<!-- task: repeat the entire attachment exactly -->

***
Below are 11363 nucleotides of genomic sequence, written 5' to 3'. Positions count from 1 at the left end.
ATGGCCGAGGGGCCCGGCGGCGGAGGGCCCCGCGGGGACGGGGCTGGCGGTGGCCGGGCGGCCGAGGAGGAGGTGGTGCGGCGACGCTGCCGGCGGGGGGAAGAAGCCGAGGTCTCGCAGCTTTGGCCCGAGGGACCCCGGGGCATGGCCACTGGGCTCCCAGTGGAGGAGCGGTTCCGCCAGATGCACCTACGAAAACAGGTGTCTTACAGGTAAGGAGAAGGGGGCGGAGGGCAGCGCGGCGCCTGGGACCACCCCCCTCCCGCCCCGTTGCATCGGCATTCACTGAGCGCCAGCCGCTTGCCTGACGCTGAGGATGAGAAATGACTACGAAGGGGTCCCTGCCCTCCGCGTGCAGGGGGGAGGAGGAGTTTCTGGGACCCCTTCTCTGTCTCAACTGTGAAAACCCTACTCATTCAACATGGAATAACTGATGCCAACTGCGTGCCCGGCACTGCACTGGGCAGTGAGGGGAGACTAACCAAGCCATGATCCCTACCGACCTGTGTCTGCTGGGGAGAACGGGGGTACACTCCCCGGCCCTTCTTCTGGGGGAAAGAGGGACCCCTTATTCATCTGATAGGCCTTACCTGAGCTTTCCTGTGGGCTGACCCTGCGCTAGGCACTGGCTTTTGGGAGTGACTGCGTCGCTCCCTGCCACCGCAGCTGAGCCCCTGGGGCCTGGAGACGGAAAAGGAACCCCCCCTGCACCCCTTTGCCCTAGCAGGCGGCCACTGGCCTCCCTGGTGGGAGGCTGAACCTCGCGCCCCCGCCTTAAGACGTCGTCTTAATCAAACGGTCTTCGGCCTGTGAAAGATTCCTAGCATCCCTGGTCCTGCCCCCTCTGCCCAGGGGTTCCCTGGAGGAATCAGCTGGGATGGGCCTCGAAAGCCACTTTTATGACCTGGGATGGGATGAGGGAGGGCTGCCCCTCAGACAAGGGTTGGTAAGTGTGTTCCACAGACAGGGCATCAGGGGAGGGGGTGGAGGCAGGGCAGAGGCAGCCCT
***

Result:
Below are 11363 nucleotides of genomic sequence, written 5' to 3'. Positions count from 1 at the left end.
ATGGCCGAGGGGCCCGGCGGCGGAGGGCCCCGCGGGGACGGGGCTGGCGGTGGCCGGGCGGCCGAGGAGGAGGTGGTGCGGCGACGCTGCCGGCGGGGGGAAGAAGCCGAGGTCTCGCAGCTTTGGCCCGAGGGACCCCGGGGCATGGCCACTGGGCTCCCAGTGGAGGAGCGGTTCCGCCAGATGCACCTACGAAAACAGGTGTCTTACAGGTAAGGAGAAGGGGGCGGAGGGCAGCGCGGCGCCTGGGACCACCCCCCTCCCGCCCCGTTGCATCGGCATTCACTGAGCGCCAGCCGCTTGCCTGACGCTGAGGATGAGAAATGACTACGAAGGGGTCCCTGCCCTCCGCGTGCAGGGGGGAGGAGGAGTTTCTGGGACCCCTTCTCTGTCTCAACTGTGAAAACCCTACTCATTCAACATGGAATAACTGATGCCAACTGCGTGCCCGGCACTGCACTGGGCAGTGAGGGGAGACTAACCAAGCCATGATCCCTACCGACCTGTGTCTGCTGGGGAGAACGGGGGTACACTCCCCGGCCCTTCTTCTGGGGGAAAGAGGGACCCCTTATTCATCTGATAGGCCTTACCTGAGCTTTCCTGTGGGCTGACCCTGCGCTAGGCACTGGCTTTTGGGAGTGACTGCGTCGCTCCCTGCCACCGCAGCTGAGCCCCTGGGGCCTGGAGACGGAAAAGGAACCCCCCCTGCACCCCTTTGCCCTAGCAGGCGGCCACTGGCCTCCCTGGTGGGAGGCTGAACCTCGCGCCCCCGCCTTAAGACGTCGTCTTAATCAAACGGTCTTCGGCCTGTGAAAGATTCCTAGCATCCCTGGTCCTGCCCCCTCTGCCCAGGGGTTCCCTGGAGGAATCAGCTGGGATGGGCCTCGAAAGCCACTTTTATGACCTGGGATGGGATGAGGGAGGGCTGCCCCTCAGACAAGGGTTGGTAAGTGTGTTCCACAGACAGGGCATCAGGGGAGGGGGTGGAGGCAGGGCAGAGGCAGCCCT